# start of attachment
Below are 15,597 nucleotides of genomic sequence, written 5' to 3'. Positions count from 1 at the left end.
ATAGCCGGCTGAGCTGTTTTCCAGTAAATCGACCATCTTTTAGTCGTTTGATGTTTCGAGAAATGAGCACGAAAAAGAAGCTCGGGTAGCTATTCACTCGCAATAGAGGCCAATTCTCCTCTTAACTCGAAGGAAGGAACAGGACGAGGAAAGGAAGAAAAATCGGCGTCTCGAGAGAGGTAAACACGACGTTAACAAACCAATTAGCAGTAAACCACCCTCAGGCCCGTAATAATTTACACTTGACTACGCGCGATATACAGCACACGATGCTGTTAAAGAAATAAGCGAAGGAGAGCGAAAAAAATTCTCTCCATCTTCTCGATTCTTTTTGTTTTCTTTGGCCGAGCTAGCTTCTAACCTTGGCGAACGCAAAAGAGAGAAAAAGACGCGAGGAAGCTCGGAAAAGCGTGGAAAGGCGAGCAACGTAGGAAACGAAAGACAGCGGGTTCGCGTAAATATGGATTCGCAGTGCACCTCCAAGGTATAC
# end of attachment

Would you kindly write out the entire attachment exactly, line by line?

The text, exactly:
Below are 15,597 nucleotides of genomic sequence, written 5' to 3'. Positions count from 1 at the left end.
ATAGCCGGCTGAGCTGTTTTCCAGTAAATCGACCATCTTTTAGTCGTTTGATGTTTCGAGAAATGAGCACGAAAAAGAAGCTCGGGTAGCTATTCACTCGCAATAGAGGCCAATTCTCCTCTTAACTCGAAGGAAGGAACAGGACGAGGAAAGGAAGAAAAATCGGCGTCTCGAGAGAGGTAAACACGACGTTAACAAACCAATTAGCAGTAAACCACCCTCAGGCCCGTAATAATTTACACTTGACTACGCGCGATATACAGCACACGATGCTGTTAAAGAAATAAGCGAAGGAGAGCGAAAAAAATTCTCTCCATCTTCTCGATTCTTTTTGTTTTCTTTGGCCGAGCTAGCTTCTAACCTTGGCGAACGCAAAAGAGAGAAAAAGACGCGAGGAAGCTCGGAAAAGCGTGGAAAGGCGAGCAACGTAGGAAACGAAAGACAGCGGGTTCGCGTAAATATGGATTCGCAGTGCACCTCCAAGGTATAC